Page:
Keselowski tops New Hampshire Sprint Cup final practice

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So far, it’s been a Brad Keselowski kind of day in New Hampshire.

After leading this morning’s second Sprint Cup practice and then winning the pole for today’s NASCAR Nationwide Series race, the 2012 Cup champion topped final Cup practice for Sunday’s Camping World RV Sales 301.

Keselowski turned in a lap of 133.254 miles per hour in his No. 2 Redd’s Apple Ale/Team Penske Ford that was enough to lead late flyers from Jeff Gordon (132.771), Denny Hamlin (132.739), and Dale Earnhardt Jr. (132.526).

Kevin Harvick completed the Top 5 (132.512), and he was followed by Jamie McMurray, Carl Edwards, Kyle Busch (Sunday’s pole sitter), Kasey Kahne and Martin Truex Jr.

Other notables from the session include: Jimmie Johnson in 11th, Tony Stewart in 15th, NBC Sports’ own Jeff Burton in 17th, defending race winner Brian Vickers in 25th, and Danica Patrick in 27th.

Aric Almirola, last week’s winner in Daytona, was 31st-fastest in “Happy Hour” (130.707) driving his backup No. 43 Richard Petty Motorsports Ford.

During this morning’s second practice, Almirola suffered a tire failure and crashed his primary car; as a result of the incident, he’ll have to start Sunday’s race from the rear of the field.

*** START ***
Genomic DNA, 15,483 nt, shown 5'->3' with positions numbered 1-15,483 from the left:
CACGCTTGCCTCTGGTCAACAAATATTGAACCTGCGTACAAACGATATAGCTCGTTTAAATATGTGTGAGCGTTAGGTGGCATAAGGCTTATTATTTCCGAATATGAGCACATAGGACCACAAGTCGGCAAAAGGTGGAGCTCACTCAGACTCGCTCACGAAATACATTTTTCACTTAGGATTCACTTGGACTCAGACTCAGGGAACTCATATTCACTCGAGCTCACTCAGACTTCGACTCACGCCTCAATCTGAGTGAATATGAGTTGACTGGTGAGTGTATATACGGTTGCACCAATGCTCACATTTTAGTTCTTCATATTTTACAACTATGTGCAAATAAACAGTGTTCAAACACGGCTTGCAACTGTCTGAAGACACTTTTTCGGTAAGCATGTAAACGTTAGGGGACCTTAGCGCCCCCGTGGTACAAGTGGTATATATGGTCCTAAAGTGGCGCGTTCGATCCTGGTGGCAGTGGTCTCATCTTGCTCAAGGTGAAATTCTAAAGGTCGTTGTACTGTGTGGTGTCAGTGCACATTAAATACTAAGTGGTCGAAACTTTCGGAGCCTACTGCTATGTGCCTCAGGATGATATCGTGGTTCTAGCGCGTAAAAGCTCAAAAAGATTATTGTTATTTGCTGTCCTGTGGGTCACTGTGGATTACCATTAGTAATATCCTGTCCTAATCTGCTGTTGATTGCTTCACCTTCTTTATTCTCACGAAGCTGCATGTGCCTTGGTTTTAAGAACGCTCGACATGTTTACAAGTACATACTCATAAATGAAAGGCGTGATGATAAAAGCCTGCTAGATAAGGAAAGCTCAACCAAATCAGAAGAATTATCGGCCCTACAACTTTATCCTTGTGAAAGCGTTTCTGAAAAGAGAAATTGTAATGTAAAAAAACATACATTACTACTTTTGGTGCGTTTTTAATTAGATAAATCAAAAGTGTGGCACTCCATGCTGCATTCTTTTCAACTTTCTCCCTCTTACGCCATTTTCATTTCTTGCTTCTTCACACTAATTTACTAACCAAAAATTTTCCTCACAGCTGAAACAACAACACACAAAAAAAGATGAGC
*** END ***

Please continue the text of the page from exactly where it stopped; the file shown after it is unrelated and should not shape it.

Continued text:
Today’s Nationwide race will go off at 3:30 p.m. ET, and Sunday’s main event for Sprint Cup is set for a 1 p.m. ET start.

NASCAR SPRINT CUP SERIES AT NEW HAMPSHIRE – FINAL PRACTICE TIMES

Reviewing Danica Patrick’s highs and lows at Indianapolis Motor Speedway

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So much of Danica Patrick’s fame can be traced to Indianapolis Motor Speedway.

It’s where she became a household name 13 years ago when she became the first woman to lead the Indianapolis 500 and emerged as a transcendent athlete.

It’s where everything started. This Sunday, it’s where everything will end, too.

In her last warmup before starting the final race of her career, Patrick had a bumpy final practice Friday on Carb Day. She was eighth fastest, but her Dallara-Chevrolet was in the garage most of the session because of an electrical problem in the engine. After returning during the final 10 minutes of the session, Patrick’s No. 13 seemed to be OK.

“At the end of the day, these are things you’re actually glad for, because if this had happened Sunday, we would have been done,” she said. “I’m glad to get the issues out of the way early on. Overall, today felt good. We made some changes when I went out the second time, and I’m feeling good about starting seventh on Sunday.”
Though she has had her share of success – along with a fourth in her debut, there was a third in 2009 and six top 10s in seven starts — Patrick has learned well how to handle frustration at the 2.5-mile track, too.

Fuel mileage might have kept her from winning her debut, a pit collision ruined 2008, and an unstable setup made 2010 a wild ride.

For a review of her up-and-down history at Indianapolis Motor Speedway, and her legacy in racing, watch the video essay above that ran during Friday’s NASCAR America Motorsports Special on NBCSN.